President Juan Manuel Santos of Colombia joined ministers and officials from around 20 governments to launch a network with Oxford University that aims to help emerging countries tackle global poverty.
Colombia and Mexico are among the first countries to adapt the method used to construct the Multidimensional Poverty Index (MPI), devised by Oxford University researchers, to underpin their strategies for tackling poverty. Through the creation of the network, early adopters can share their experiences directly with other governments that want to reduce poverty. The MPI provides a detailed picture of poverty, showing the overlapping ways in which poor people are deprived.
The Multidimensional Poverty Peer Network has been created in response to overwhelming demand from governments for information and support in implementing the MPI method.
Called the Multidimensional Poverty Peer Network, it was launched at a policy symposium in Oxford attended by ministers or senior representatives of Angola, Brazil, Chile, China, Colombia, the Dominican Republic, Ecuador, El Salvador, India, Iraq, Malaysia, Mexico, Morocco, Mozambique, Nigeria, the Organisation of Eastern Caribbean States (OECD), the Philippines, the Southern African Development Community (SADC), Tunisia, the United Nations Economic Commission for Latin America and the Caribbean (ECLAC) and Uruguay.
Colombia included the Colombia-MPI as an official index for measuring poverty and as a tool to monitor the effect of policies designed to reduce poverty. At the launch event, President Santos said: 'Radical social advances are only possible if we understand – through careful observation and analysis – the deep roots of our poverty and the many shades of inequality within our society; hence, the urgency of implementing a multidimensional approach in our battle against poverty.
'We know this challenge has more than one side, more than one face, and to outsmart it we need to uncover them all. This is precisely what we have been doing, with the utmost dedication and the guidance of our Multidimensional Poverty Index, during the past two years. The MPI has inspired the social programmes and strategies that are improving most aspects of people's lives in my country.'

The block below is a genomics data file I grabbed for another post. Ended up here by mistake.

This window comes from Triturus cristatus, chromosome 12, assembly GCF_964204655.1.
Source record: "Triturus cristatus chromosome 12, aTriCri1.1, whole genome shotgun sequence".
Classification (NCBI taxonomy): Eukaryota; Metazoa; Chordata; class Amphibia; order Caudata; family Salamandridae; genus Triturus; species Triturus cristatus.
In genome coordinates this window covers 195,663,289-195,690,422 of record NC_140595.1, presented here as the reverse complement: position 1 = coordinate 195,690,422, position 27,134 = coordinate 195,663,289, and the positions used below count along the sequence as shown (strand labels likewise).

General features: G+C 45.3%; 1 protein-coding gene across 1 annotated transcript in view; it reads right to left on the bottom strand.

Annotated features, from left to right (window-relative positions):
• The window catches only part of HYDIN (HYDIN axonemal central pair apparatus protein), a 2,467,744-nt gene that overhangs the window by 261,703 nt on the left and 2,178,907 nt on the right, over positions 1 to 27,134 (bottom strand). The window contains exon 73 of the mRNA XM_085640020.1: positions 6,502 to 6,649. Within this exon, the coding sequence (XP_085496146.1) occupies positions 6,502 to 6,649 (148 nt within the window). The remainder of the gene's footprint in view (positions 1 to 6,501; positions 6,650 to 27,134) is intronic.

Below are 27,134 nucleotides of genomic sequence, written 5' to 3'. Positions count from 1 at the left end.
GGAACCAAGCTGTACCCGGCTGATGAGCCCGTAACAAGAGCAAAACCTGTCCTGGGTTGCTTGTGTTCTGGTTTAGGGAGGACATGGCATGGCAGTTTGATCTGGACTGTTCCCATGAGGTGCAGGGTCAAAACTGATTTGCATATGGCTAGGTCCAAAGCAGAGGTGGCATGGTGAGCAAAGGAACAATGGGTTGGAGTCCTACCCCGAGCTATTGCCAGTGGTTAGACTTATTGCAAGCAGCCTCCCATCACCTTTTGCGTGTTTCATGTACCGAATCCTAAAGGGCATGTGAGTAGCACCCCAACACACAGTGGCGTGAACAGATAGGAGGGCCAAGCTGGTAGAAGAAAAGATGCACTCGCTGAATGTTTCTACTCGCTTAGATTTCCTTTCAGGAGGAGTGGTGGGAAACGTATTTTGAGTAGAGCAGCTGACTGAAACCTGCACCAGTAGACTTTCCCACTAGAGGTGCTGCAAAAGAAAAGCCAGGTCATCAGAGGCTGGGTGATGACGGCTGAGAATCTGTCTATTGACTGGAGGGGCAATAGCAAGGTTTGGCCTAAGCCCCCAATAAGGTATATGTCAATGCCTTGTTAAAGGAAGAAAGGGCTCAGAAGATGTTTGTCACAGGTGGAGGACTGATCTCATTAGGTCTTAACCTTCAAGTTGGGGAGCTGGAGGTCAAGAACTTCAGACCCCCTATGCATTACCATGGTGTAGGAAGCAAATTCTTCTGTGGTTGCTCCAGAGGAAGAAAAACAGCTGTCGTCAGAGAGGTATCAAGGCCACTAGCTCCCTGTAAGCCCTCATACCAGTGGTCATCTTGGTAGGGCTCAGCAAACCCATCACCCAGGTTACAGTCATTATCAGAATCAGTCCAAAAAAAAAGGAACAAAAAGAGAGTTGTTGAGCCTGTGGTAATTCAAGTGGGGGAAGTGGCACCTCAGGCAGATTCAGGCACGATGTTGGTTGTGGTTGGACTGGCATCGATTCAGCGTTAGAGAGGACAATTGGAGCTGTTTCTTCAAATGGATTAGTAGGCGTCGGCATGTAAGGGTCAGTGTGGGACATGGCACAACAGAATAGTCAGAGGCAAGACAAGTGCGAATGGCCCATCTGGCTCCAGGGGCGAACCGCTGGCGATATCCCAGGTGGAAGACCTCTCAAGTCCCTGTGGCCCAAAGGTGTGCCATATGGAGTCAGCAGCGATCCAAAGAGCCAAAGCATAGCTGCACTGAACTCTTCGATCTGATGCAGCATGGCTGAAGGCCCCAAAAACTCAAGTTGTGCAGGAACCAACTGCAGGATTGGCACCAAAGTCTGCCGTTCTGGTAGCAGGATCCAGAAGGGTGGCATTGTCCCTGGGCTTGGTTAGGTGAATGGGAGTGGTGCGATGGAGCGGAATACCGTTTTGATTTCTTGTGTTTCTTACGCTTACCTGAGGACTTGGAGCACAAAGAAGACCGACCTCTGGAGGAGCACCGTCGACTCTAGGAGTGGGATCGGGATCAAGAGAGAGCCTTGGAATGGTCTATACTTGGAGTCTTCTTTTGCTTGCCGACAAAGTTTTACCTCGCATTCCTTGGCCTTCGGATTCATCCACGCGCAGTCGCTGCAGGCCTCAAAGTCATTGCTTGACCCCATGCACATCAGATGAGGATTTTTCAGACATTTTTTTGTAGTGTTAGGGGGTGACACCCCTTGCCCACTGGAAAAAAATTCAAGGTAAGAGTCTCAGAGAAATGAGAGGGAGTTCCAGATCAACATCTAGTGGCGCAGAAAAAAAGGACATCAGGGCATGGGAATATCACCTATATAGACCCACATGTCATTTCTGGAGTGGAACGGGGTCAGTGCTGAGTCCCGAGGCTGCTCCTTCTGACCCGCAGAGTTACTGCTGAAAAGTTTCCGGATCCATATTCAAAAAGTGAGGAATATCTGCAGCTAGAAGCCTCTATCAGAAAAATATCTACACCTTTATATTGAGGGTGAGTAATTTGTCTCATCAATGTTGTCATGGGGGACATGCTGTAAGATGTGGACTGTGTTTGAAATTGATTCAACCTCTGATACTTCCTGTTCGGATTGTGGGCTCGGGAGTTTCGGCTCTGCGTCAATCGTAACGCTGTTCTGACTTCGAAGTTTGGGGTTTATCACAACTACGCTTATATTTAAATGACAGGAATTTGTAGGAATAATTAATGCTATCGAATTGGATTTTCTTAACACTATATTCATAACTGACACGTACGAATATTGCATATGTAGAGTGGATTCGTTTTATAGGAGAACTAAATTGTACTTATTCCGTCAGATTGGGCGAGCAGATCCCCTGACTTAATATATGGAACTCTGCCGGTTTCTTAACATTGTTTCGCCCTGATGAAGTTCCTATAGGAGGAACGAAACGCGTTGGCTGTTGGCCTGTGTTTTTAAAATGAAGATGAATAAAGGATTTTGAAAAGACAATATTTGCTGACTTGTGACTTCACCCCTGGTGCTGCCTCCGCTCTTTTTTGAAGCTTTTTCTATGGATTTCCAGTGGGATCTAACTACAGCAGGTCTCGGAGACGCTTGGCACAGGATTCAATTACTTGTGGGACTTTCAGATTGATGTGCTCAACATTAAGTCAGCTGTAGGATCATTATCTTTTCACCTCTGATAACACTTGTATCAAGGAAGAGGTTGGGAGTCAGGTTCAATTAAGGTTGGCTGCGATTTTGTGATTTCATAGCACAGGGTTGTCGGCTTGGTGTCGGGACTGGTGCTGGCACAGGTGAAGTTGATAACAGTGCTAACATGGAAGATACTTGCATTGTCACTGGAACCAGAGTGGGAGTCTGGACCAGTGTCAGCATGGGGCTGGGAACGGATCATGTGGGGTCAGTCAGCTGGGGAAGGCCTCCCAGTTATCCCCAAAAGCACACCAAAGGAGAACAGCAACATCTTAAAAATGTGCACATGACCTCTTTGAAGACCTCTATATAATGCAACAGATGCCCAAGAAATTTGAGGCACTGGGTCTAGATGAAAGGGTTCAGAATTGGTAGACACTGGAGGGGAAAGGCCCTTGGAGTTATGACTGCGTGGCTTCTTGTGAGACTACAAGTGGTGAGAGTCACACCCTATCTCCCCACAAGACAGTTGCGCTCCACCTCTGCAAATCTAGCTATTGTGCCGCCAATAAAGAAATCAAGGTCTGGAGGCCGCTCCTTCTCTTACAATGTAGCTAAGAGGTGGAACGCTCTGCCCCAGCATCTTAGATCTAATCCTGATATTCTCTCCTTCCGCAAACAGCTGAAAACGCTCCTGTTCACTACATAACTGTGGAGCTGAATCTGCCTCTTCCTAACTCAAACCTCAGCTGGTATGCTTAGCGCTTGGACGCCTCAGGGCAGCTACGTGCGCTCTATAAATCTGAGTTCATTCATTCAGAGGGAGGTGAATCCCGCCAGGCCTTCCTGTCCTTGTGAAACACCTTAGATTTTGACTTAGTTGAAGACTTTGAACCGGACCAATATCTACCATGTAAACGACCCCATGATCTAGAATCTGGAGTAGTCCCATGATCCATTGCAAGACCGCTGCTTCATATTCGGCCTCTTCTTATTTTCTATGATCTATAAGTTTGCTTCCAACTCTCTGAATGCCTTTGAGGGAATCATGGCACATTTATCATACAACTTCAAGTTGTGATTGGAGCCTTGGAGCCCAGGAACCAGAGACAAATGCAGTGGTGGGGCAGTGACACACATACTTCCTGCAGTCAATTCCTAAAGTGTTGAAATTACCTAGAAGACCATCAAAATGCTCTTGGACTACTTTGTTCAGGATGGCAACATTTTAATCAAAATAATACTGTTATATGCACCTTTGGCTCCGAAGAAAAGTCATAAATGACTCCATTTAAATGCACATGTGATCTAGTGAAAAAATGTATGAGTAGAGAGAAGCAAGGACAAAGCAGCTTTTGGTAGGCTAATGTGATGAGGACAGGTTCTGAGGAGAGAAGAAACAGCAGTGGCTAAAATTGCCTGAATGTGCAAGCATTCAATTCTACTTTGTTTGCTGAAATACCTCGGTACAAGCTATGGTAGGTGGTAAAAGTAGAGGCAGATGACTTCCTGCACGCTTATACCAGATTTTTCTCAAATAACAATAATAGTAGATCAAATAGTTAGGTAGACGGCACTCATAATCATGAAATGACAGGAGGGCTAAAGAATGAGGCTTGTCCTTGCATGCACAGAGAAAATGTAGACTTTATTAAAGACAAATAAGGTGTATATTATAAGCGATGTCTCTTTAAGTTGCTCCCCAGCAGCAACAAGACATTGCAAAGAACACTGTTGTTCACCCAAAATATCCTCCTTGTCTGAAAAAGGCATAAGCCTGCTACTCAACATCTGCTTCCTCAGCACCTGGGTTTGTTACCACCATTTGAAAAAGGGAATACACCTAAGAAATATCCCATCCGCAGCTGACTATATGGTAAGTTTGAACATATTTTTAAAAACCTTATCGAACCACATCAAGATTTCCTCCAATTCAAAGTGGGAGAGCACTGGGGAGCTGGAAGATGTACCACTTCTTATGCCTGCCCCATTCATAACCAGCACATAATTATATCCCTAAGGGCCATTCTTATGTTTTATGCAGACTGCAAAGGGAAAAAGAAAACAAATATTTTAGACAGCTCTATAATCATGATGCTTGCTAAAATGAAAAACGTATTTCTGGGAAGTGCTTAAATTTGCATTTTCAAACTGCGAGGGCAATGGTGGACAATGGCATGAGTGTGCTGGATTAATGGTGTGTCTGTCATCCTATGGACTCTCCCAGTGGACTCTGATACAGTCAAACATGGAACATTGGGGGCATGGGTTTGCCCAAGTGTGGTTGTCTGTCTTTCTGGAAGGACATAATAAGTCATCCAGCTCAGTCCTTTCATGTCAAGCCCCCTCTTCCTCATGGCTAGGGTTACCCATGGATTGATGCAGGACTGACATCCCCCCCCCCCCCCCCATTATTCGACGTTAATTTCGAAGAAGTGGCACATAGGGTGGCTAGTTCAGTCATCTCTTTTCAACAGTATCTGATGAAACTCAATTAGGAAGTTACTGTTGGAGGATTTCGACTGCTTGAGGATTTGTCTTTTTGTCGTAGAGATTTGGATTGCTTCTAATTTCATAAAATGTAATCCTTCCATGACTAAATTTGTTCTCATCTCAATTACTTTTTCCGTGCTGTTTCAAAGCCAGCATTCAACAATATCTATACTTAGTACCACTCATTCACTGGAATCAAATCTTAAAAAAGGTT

Gonzalo Hernandez Licona, from Mexico's National Council of Social Development Policy Evaluation (CONEVAL), said: 'Our official national multidimensional poverty measure helps the national and local governments and also Congress to make policies that improve economic wellbeing and social rights in an efficient and integrated way, and enables us to track changes by state and social groups. Our toolkit also contains biannual surveys, policy analyses, and an effective institutional framework. We are very happy to share our work and to foster relationships with people tasked with similar roles in other governments and organisations.'
The method adapted by Colombia and Mexico was developed at the Oxford Poverty and Human Development Initiative (OPHI), of Oxford University's Department for International Development, by OPHI's Director Sabina Alkire and Professor James Foster.
Dr Alkire said: 'Our approach starts with each person, and captures not just the percentage of people who are poor, but also the various ways in which they are deprived. The flexibility of the method enables policymakers to choose their own indicators to meet their country's specific needs and policy priorities.'
Developed in 2007, OPHI's method is being implemented at national or regional level in Bhutan, Brazil, China and El Salvador, as well as Mexico and Colombia, and is used to construct the global MPI published annually in UNDP's Human Development Reports.
China's Deputy Director General for the State Council Leading Group Office of Poverty Alleviation and Development (LGOP), Zheng Wenkai, said: 'We are already exploring how a multidimensional poverty measure might help us to meet our national plan goals. We anticipate that learning from other countries' experiences through the network will enable us to identify the poor more effectively.'
The peer network is supported by the German Federal Ministry for Economic Cooperation and Development (BMZ). It is managed and coordinated by OPHI along with Mexico's CONEVAL and Colombia's National Planning Department (DNP) and Department for Social Prosperity (DPS).
To coincide with the launch, OPHI has published a brochure, 'Measuring Multidimensional Poverty: Insights from Around the World', which features case studies on how the Alkire Foster method of measuring multidimensional poverty has been adapted and applied.